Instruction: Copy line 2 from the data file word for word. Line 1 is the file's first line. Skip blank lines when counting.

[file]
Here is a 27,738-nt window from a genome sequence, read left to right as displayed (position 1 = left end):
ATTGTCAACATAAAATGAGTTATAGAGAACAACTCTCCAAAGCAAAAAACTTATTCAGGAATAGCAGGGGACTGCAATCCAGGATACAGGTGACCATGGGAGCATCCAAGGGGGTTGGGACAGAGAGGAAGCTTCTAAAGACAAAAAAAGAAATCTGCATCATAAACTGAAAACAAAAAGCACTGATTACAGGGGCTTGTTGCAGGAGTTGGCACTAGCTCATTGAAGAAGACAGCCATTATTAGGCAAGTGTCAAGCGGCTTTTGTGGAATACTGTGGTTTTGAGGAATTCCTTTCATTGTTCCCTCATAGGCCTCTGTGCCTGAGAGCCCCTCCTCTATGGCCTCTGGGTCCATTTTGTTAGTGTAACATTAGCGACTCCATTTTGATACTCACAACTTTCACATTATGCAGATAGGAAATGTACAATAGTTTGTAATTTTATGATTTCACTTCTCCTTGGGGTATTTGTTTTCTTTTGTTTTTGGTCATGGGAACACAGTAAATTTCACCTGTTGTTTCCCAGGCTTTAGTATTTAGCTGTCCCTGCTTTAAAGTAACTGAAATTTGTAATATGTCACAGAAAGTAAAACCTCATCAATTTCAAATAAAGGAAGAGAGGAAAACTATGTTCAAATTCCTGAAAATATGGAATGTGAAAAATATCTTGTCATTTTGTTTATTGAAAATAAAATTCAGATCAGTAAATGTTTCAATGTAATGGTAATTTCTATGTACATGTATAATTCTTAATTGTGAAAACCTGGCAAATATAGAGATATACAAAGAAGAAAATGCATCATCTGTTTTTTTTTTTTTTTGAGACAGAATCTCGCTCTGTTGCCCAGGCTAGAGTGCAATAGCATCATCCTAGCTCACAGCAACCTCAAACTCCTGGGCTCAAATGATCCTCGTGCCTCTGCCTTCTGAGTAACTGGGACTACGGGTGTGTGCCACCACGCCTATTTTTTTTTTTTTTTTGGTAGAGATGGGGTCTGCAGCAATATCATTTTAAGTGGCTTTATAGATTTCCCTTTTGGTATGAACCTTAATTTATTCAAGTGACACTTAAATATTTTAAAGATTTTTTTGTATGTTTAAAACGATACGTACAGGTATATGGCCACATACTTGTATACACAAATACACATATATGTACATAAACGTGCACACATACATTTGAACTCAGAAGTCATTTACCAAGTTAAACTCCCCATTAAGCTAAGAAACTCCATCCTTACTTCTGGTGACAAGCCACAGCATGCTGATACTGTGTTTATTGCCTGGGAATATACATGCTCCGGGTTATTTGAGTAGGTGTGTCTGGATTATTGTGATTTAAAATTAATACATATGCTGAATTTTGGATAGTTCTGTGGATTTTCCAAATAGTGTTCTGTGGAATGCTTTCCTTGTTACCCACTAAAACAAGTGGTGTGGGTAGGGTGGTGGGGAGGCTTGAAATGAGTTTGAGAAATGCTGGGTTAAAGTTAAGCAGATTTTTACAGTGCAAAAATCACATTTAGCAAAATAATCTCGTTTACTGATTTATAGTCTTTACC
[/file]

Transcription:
ATTGTCAACATAAAATGAGTTATAGAGAACAACTCTCCAAAGCAAAAAACTTATTCAGGAATAGCAGGGGACTGCAATCCAGGATACAGGTGACCATGGGAGCATCCAAGGGGGTTGGGACAGAGAGGAAGCTTCTAAAGACAAAAAAAGAAATCTGCATCATAAACTGAAAACAAAAAGCACTGATTACAGGGGCTTGTTGCAGGAGTTGGCACTAGCTCATTGAAGAAGACAGCCATTATTAGGCAAGTGTCAAGCGGCTTTTGTGGAATACTGTGGTTTTGAGGAATTCCTTTCATTGTTCCCTCATAGGCCTCTGTGCCTGAGAGCCCCTCCTCTATGGCCTCTGGGTCCATTTTGTTAGTGTAACATTAGCGACTCCATTTTGATACTCACAACTTTCACATTATGCAGATAGGAAATGTACAATAGTTTGTAATTTTATGATTTCACTTCTCCTTGGGGTATTTGTTTTCTTTTGTTTTTGGTCATGGGAACACAGTAAATTTCACCTGTTGTTTCCCAGGCTTTAGTATTTAGCTGTCCCTGCTTTAAAGTAACTGAAATTTGTAATATGTCACAGAAAGTAAAACCTCATCAATTTCAAATAAAGGAAGAGAGGAAAACTATGTTCAAATTCCTGAAAATATGGAATGTGAAAAATATCTTGTCATTTTGTTTATTGAAAATAAAATTCAGATCAGTAAATGTTTCAATGTAATGGTAATTTCTATGTACATGTATAATTCTTAATTGTGAAAACCTGGCAAATATAGAGATATACAAAGAAGAAAATGCATCATCTGTTTTTTTTTTTTTTTGAGACAGAATCTCGCTCTGTTGCCCAGGCTAGAGTGCAATAGCATCATCCTAGCTCACAGCAACCTCAAACTCCTGGGCTCAAATGATCCTCGTGCCTCTGCCTTCTGAGTAACTGGGACTACGGGTGTGTGCCACCACGCCTATTTTTTTTTTTTTTTTGGTAGAGATGGGGTCTGCAGCAATATCATTTTAAGTGGCTTTATAGATTTCCCTTTTGGTATGAACCTTAATTTATTCAAGTGACACTTAAATATTTTAAAGATTTTTTTGTATGTTTAAAACGATACGTACAGGTATATGGCCACATACTTGTATACACAAATACACATATATGTACATAAACGTGCACACATACATTTGAACTCAGAAGTCATTTACCAAGTTAAACTCCCCATTAAGCTAAGAAACTCCATCCTTACTTCTGGTGACAAGCCACAGCATGCTGATACTGTGTTTATTGCCTGGGAATATACATGCTCCGGGTTATTTGAGTAGGTGTGTCTGGATTATTGTGATTTAAAATTAATACATATGCTGAATTTTGGATAGTTCTGTGGATTTTCCAAATAGTGTTCTGTGGAATGCTTTCCTTGTTACCCACTAAAACAAGTGGTGTGGGTAGGGTGGTGGGGAGGCTTGAAATGAGTTTGAGAAATGCTGGGTTAAAGTTAAGCAGATTTTTACAGTGCAAAAATCACATTTAGCAAAATAATCTCGTTTACTGATTTATAGTCTTTACC